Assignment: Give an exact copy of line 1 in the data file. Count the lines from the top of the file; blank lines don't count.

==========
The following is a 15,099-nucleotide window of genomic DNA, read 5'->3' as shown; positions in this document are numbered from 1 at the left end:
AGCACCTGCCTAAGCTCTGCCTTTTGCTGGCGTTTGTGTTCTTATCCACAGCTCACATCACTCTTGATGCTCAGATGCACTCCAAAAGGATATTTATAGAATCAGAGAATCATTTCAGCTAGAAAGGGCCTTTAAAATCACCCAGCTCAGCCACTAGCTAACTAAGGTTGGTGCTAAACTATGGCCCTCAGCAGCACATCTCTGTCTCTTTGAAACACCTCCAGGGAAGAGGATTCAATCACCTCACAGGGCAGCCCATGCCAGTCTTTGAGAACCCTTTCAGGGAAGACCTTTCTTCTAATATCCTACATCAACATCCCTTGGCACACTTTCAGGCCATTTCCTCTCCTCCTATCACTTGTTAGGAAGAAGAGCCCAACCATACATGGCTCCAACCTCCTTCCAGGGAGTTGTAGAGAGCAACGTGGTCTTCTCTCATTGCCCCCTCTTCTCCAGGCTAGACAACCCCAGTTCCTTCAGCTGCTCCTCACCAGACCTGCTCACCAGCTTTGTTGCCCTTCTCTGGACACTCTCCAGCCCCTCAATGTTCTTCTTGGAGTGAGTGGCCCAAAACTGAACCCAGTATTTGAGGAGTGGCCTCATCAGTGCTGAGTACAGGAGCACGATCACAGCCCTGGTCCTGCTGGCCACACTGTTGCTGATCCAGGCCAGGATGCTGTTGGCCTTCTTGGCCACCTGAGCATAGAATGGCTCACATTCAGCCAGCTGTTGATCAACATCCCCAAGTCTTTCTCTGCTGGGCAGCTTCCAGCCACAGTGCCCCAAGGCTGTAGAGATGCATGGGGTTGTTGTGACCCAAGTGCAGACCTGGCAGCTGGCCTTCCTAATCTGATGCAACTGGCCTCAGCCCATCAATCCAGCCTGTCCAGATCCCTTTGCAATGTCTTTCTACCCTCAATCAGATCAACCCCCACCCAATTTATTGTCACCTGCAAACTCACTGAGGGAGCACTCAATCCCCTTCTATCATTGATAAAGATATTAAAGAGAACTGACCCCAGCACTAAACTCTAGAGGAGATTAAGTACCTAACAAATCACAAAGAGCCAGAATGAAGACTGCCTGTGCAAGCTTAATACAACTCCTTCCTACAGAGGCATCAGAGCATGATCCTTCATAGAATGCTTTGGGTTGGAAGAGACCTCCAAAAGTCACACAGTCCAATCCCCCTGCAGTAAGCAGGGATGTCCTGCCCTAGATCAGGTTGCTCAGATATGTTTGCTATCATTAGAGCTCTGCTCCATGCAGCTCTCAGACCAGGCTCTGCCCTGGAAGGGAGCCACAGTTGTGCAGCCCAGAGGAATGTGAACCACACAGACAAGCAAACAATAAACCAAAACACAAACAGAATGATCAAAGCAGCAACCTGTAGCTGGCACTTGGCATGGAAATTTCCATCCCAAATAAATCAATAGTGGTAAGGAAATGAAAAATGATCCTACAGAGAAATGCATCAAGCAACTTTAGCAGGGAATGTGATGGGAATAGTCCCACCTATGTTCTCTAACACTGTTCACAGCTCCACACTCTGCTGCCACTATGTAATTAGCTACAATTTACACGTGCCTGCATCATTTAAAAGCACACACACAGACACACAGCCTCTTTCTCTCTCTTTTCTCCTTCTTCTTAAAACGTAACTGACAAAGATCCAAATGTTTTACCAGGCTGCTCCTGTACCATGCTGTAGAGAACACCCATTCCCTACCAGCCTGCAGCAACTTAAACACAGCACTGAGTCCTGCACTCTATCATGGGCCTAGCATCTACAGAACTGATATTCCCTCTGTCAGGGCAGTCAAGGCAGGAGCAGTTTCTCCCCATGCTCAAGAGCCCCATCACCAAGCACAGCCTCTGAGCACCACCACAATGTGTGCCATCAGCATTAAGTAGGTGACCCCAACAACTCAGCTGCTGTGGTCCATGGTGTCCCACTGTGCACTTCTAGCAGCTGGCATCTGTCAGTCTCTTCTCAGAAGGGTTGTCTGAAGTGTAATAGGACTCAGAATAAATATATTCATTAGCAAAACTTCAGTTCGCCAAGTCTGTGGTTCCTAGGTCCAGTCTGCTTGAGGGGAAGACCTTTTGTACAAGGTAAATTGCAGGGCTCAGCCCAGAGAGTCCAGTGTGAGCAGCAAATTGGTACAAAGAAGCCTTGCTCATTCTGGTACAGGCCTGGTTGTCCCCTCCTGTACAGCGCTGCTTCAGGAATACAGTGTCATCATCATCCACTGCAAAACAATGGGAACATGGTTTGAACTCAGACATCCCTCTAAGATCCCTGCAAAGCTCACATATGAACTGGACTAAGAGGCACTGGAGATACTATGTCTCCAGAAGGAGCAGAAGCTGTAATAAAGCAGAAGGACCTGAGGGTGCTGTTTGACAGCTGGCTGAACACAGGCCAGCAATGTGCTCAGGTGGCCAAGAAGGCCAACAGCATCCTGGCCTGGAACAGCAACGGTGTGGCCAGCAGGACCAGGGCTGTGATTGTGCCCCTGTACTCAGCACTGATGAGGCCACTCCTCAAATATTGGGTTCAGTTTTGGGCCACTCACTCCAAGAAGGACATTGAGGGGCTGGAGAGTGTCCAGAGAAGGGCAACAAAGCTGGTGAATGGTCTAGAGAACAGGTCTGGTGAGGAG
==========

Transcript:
The following is a 15,099-nucleotide window of genomic DNA, read 5'->3' as shown; positions in this document are numbered from 1 at the left end: